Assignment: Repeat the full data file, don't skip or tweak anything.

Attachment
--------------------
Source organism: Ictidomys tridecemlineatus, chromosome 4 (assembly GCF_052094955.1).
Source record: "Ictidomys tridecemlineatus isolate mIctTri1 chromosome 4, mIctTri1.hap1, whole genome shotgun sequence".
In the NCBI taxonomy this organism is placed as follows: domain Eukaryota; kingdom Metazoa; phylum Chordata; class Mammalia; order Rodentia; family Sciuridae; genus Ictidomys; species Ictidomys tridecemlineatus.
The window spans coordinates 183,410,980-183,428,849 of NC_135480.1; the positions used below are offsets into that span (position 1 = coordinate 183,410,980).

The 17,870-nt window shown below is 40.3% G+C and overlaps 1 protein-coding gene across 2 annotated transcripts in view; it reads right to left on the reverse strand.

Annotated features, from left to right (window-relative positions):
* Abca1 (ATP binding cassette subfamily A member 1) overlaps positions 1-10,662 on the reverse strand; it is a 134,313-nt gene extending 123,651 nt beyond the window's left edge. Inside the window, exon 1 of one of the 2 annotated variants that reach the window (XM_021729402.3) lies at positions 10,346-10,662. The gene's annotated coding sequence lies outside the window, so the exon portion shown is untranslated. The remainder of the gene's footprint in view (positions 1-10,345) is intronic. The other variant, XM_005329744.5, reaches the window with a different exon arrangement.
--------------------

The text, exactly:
Source organism: Ictidomys tridecemlineatus, chromosome 4 (assembly GCF_052094955.1).
Source record: "Ictidomys tridecemlineatus isolate mIctTri1 chromosome 4, mIctTri1.hap1, whole genome shotgun sequence".
In the NCBI taxonomy this organism is placed as follows: domain Eukaryota; kingdom Metazoa; phylum Chordata; class Mammalia; order Rodentia; family Sciuridae; genus Ictidomys; species Ictidomys tridecemlineatus.
The window spans coordinates 183,410,980-183,428,849 of NC_135480.1; the positions used below are offsets into that span (position 1 = coordinate 183,410,980).

The 17,870-nt window shown below is 40.3% G+C and overlaps 1 protein-coding gene across 2 annotated transcripts in view; it reads right to left on the reverse strand.

Annotated features, from left to right (window-relative positions):
* Abca1 (ATP binding cassette subfamily A member 1) overlaps positions 1-10,662 on the reverse strand; it is a 134,313-nt gene extending 123,651 nt beyond the window's left edge. Inside the window, exon 1 of one of the 2 annotated variants that reach the window (XM_021729402.3) lies at positions 10,346-10,662. The gene's annotated coding sequence lies outside the window, so the exon portion shown is untranslated. The remainder of the gene's footprint in view (positions 1-10,345) is intronic. The other variant, XM_005329744.5, reaches the window with a different exon arrangement.